Now, Ford Model e operates with a startup intensity to build a profitable EV business with a differentiated portfolio and a differentiated customer experience. U.S. investors now have true visibility into how Ford Model e’s profitability strengthens overtime, supported by volume-driven operating leverage, improvements in design and efficiency, and of course lower battery costs. We’re on track this year towards a contribution margin approaching breakeven in Model e, and for our first generation products to be EBIT margin positive by the end of next year.

Wholesales were down in the quarter which deleveraged our cost structure. Part of the decline was planned as we’ve brought Mustang Mach-E production down for several weeks, so we could almost double the capacity and we are now hitting that 35 job per hour run rate in the plant. Volumes were also impacted by the lower output of F-150 Lightning. We did the right thing, and I congratulated my team many times by immediately stopping production and working with our battery supplier, finding and then fixing the root cause of the fire that happened on the Ford property.

We’re now shipping Lightnings again taking new orders and increasing production to an annual run rate of 150,000 units, about double what we do now. We are also revealing — we revealed an all-electric Explorer in Europe, which is now very well received.

We made progress in Model e in the quarter, advancing our industrial system to scale EVs. The site preparation is already underway for our LFP battery plant in Michigan and construction continues at the BlueOval SK Battery Park in Kentucky, and of course, BlueOval City in Tennessee. We now plan to transform our Oakville Assembly Complex into a Canadian hub of electric vehicle and battery pack manufacturing. We also continue to make progress towards locking in all the raw materials that we need to support our capacity targets in ’26 and beyond.

Model e is our center of excellence for technology, including software. A good example of that is BlueCruise, which continues to be hit with our customers. Consumer reports rated it the top advanced hands-free driver assist system on the market in the U.S. And that was just version 1.0. Our latest release which were OTA-ing to customers is version 1.2. It automatically changes lanes with the tap of the turn signal and it delivers a much more natural driving experience hands-free.

We also launched BlueCruise in the UK on Mustang Mach-E and became the first OEM to gain approval for hands-free, highway driving, speed anywhere in Europe with more than — and now BlueCruise has more than 70 million miles driven to date, and we continue to upgrade BlueCruise for customers with each over their update.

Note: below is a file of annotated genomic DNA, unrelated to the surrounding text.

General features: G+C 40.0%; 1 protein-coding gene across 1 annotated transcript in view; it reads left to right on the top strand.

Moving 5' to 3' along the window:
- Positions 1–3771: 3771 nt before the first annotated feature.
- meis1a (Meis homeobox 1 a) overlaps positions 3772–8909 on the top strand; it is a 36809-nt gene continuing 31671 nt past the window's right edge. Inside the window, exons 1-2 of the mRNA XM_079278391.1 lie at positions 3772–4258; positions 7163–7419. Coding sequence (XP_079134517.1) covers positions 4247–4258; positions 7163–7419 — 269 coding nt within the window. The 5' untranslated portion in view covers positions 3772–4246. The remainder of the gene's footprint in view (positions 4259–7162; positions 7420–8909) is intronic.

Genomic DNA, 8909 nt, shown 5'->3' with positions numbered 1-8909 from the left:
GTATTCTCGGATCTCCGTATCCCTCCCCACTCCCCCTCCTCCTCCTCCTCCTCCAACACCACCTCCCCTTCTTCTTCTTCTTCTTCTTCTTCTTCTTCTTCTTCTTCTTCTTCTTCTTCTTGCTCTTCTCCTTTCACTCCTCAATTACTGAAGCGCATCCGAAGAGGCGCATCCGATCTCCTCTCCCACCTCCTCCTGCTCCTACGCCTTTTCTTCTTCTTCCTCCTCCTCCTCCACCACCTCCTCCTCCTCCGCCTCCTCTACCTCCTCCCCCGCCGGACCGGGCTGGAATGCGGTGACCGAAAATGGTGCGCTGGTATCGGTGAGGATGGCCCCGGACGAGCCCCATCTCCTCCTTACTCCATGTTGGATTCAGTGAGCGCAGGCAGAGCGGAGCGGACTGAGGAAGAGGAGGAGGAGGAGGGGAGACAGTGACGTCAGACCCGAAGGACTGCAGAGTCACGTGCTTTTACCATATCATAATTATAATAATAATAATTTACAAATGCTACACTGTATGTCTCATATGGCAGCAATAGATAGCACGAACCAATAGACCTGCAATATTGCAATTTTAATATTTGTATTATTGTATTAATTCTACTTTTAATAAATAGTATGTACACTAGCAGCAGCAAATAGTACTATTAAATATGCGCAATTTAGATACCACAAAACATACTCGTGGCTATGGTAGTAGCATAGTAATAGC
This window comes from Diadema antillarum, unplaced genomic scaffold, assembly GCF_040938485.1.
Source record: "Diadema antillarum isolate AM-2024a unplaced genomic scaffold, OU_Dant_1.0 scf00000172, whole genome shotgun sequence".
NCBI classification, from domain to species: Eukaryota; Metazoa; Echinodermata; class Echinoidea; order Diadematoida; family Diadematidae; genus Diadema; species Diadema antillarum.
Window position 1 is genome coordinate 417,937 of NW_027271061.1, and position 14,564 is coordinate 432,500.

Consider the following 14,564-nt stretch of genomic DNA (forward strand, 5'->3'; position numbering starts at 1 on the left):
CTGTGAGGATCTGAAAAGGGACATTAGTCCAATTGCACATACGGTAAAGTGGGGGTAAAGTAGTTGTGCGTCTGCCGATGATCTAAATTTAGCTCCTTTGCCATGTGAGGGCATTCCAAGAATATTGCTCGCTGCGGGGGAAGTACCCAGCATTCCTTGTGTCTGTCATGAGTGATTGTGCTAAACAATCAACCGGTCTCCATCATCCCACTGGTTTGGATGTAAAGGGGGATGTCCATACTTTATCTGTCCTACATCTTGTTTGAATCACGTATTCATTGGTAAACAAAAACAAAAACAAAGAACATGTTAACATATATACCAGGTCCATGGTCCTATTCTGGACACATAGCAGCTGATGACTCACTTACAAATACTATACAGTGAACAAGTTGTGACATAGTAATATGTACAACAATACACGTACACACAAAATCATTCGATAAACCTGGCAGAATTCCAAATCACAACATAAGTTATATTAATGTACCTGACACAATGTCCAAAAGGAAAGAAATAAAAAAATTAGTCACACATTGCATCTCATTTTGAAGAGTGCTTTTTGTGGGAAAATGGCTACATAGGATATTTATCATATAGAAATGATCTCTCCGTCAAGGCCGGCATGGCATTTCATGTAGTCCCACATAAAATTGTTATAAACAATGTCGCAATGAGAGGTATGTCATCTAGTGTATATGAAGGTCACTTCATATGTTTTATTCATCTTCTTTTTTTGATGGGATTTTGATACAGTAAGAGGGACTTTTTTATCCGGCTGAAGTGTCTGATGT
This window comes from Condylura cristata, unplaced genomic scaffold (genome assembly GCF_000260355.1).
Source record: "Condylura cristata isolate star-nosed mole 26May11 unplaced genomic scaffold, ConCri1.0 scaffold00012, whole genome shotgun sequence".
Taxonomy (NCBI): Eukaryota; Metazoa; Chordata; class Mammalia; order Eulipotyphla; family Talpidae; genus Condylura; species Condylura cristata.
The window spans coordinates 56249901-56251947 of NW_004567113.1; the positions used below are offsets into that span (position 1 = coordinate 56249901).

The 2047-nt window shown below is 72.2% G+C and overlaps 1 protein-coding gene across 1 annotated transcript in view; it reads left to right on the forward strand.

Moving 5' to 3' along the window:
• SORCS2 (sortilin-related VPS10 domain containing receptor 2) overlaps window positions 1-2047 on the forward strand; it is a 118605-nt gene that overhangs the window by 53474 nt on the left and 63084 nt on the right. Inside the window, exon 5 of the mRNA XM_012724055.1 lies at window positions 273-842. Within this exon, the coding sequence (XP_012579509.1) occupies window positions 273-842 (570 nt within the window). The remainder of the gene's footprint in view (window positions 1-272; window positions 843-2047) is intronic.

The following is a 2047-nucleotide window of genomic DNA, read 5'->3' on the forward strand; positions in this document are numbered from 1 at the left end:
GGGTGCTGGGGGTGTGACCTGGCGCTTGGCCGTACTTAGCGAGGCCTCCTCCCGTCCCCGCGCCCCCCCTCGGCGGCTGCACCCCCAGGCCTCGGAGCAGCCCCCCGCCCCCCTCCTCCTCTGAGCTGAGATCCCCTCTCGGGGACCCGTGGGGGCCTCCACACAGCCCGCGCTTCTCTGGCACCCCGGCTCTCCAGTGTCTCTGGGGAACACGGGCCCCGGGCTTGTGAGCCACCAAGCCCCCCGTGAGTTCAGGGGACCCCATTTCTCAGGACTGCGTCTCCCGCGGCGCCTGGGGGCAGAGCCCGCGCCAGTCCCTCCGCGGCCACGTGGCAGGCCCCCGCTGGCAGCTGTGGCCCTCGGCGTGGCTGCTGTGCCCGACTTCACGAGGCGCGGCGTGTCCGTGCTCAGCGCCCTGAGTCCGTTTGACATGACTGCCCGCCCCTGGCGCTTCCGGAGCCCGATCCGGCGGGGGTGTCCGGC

Before I turn it over to John, I want to share our thoughts on how the EV market is evolving in our eyes. It’s easy to look at the landscape of the EV market as a monolith. But we plan to be surgical about where we play and how we win with the right products, the right cost structure and the right price points. We do not subscribe to a win vehicle share at any cost approach. We look at share of vehicles, of course, and share of revenue. We also look at share of profits and share of the customer lifetime value and we believe this is the only way to ensure we drive appropriate returns or return on capital over time.

By 2025, we now expect there to be 45 EV models to be up offered in the U.S. in the small and medium utility segment. It will be a very saturated two-row EV market. Against this backdrop to ensure profitable growth, we know we have to have a fresh compelling offering with the right cost structure, something we continue to improve with the Mustang Mach-E.

We also found that customers are very loyal to full EV powertrains once they enter, but they are not brand loyal for their first purchase. We capitalize on that, by getting to the market early with the Mustang Mach-E and our whole lineup and it continues to reward us with over 60% of the customers new to Ford. We’re seeing that the second EV purchase is much more loyal to the brand in these developed EV markets. So we’re glad that we have all these customers in our digital and physical ecosystem.